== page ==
US Senate takes up 20-week Abortion Ban after House Passage
WASHINGTON, D.C. – U.S. Senator Joni Ernst (R- IA) last week joined Senator Lindsey Graham (R-SC) as well as other Senate colleagues and pro-life leaders to formally introduce the Pain-Capable Unborn Child Protection Act.
The legislation would provide common-sense protections for unborn children at 20 weeks after fertilization, a point at which there is significant scientific evidence that abortion inflicts tremendous pain on these vulnerable human beings. On Tuesday, the U.S. House of Representatives passed the Pain-Capable legislation by a vote of 237-189.
The Senate version has 45 cosponsors including including Senators John Barrasso, Roy Blunt, John Boozman, Richard Burr, Bill Cassidy, Thad Cochran, Bob Corker, John Cornyn, Tom Cotton, Mike Crapo, Ted Cruz, Steve Daines, Joni Ernst, Mike Enzi, Jeff Flake, Deb Fischer, Chuck Grassley, Orrin Hatch, John Hoeven, James Inhofe, Johnny Isakson, Ron Johnson, John Kennedy, James Lankford, Mike Lee, Jerry Moran, John McCain, Mitch McConnell, Rand Paul, David Perdue, Rob Portman, James Risch, Pat Roberts, Mike Rounds, Marco Rubio, Ben Sasse, Tim Scott, Richard Shelby, Luther Strange, Dan Sullivan, John Thune, Thom Tillis, Pat Toomey, Roger Wicker, and Todd Young.
While the bill is a strong move in defense of life, it does come with loopholes that negate some of the principles that the legislation stands upon.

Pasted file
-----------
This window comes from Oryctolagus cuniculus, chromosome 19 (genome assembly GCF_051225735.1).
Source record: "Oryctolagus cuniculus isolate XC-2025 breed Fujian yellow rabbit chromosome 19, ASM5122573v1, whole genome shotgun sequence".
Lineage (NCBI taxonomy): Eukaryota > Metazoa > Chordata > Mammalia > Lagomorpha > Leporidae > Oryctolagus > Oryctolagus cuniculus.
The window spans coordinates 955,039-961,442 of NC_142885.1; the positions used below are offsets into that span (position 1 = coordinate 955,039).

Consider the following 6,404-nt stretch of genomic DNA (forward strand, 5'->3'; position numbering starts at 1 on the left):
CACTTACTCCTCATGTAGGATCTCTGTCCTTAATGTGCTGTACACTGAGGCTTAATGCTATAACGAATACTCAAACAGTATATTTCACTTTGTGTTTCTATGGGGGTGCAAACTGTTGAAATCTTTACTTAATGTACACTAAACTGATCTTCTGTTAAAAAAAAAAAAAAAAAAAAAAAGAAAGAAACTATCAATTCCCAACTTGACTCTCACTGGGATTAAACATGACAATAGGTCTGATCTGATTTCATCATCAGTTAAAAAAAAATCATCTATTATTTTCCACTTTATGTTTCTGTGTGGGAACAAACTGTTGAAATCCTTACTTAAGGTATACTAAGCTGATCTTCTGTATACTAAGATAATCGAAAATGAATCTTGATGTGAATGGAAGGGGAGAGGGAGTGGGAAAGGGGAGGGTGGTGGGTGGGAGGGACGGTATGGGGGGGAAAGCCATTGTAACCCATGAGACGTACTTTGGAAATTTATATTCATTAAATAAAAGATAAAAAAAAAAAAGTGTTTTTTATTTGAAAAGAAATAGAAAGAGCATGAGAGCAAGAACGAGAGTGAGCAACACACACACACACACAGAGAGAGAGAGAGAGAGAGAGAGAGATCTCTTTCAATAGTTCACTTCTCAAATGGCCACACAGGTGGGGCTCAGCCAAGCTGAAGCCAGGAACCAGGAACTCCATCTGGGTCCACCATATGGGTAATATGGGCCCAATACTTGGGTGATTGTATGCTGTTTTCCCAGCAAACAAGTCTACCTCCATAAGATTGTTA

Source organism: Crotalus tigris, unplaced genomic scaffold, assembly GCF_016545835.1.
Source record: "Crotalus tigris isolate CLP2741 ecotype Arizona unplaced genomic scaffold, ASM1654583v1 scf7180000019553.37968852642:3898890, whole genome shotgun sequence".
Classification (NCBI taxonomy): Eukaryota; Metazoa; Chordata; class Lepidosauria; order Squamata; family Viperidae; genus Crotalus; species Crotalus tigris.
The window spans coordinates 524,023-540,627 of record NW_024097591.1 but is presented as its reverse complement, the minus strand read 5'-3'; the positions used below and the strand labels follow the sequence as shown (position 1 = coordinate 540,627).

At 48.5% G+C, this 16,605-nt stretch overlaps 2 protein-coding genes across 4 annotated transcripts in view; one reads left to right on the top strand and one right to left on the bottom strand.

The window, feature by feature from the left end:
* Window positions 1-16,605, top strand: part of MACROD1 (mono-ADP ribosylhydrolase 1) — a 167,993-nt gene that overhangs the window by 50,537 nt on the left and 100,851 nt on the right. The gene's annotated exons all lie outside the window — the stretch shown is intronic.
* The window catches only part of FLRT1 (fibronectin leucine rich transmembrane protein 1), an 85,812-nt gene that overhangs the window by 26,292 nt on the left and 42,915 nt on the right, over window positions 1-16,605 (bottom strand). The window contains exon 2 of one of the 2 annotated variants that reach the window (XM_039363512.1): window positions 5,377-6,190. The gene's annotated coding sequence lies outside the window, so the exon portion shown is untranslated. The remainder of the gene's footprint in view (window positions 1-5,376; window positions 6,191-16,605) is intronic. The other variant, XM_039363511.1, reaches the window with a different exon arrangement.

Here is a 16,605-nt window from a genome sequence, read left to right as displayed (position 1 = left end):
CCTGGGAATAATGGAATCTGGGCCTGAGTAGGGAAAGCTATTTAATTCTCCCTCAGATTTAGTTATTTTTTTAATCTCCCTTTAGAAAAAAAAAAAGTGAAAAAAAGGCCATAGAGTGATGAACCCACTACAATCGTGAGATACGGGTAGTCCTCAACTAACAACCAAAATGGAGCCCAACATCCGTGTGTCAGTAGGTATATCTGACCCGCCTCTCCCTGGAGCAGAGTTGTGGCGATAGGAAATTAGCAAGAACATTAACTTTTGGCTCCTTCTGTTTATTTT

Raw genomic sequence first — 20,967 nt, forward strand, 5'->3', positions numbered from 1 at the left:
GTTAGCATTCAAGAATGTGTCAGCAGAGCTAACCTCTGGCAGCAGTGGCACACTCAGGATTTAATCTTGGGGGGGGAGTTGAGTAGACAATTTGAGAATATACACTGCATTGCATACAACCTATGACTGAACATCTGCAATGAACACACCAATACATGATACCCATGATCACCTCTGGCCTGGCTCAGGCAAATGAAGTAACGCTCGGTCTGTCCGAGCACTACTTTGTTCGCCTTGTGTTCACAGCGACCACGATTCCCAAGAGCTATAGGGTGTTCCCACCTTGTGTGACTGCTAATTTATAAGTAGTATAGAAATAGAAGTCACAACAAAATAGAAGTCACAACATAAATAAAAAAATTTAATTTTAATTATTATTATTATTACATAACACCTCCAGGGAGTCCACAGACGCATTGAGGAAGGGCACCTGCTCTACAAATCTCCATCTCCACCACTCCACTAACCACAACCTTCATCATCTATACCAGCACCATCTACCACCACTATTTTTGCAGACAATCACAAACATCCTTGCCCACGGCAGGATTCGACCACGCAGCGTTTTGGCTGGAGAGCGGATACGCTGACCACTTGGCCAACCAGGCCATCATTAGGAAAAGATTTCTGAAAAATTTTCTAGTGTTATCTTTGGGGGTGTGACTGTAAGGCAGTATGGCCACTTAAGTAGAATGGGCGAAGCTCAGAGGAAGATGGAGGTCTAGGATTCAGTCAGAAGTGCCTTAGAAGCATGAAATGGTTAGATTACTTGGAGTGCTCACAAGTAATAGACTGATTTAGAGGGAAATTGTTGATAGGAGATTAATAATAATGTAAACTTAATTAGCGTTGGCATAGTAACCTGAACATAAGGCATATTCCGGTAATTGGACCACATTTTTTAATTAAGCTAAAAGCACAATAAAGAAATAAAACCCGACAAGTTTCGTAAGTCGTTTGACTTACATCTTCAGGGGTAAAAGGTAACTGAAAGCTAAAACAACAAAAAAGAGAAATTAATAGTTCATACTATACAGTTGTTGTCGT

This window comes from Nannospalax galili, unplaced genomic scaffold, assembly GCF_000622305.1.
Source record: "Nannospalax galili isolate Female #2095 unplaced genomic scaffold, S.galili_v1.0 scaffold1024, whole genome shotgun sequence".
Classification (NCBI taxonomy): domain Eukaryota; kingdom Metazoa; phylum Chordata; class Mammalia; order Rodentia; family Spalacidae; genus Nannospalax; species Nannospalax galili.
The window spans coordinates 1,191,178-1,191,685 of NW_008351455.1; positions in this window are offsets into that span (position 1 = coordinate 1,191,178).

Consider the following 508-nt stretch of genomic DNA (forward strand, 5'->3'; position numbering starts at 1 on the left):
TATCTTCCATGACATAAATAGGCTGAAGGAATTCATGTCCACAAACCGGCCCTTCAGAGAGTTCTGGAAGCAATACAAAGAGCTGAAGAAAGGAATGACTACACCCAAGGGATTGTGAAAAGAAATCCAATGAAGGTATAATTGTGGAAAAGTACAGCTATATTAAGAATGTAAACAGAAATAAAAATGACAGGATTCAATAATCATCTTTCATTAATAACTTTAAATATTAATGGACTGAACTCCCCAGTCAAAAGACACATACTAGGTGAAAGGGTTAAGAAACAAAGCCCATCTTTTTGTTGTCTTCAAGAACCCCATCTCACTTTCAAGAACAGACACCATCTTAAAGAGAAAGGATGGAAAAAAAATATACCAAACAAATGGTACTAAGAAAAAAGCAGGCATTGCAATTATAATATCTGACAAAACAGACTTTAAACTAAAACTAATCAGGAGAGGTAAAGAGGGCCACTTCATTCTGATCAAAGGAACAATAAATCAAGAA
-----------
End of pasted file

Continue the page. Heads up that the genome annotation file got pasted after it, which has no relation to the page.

For instance, the bill includes exceptions for rape as long as the pregnant woman receives counseling or medical treatment at least 48 hours prior to the procedure. Rape exceptions are common among abortion regulation proposals, but a full 20 weeks of gestation before the procedure is banned would seem more than sufficient for a victim of rape to identify a pregnancy and make such a soul-wrenching decision.
Below are the highlights of the bill:
- The Pain-Capable Unborn Child Protection Act would make it illegal for any person to perform, or attempt to perform, an abortion without first making a determination of the probable post-fertilization age of the unborn child.
- If the post-fertilization age of the unborn child is determined to be 20 weeks or greater, an abortion shall not be performed, unless –
- It is necessary to save the life of the pregnant woman;
- The pregnancy is a result of rape and the woman has received medical treatment or counseling at least 48 hours prior to the abortion; or if she chooses to do so, has made a report to law enforcement; or
- The pregnancy is a result of rape or incest against a minor and the abuse is reported to either social services or law enforcement.
In the case of the exceptions –
- the abortion may only proceed in a manner that provides the best opportunity for the unborn child to survive unless that would pose a greater risk of death or serious bodily injury to the pregnant woman; and
- the abortion provider must receive informed consent from the pregnant woman, certifying that she has been provided the child’s gestational age, a description of the law, and her rights under the law.
A woman on whom an abortion was performed in violation of this Act may bring a civil action against the abortion provider in court to recover damages.
Abortion doctors are required to submit annual data to the National Center for Health and Statistics providing statistical information about abortions carried out after 20 weeks post-fertilization age.
The criminal punishment for a violation of this Act is imprisonment of up to five years, fines, or both.
The Act makes clear that a woman who receives an illegal abortion in violation of this act may not be prosecuted.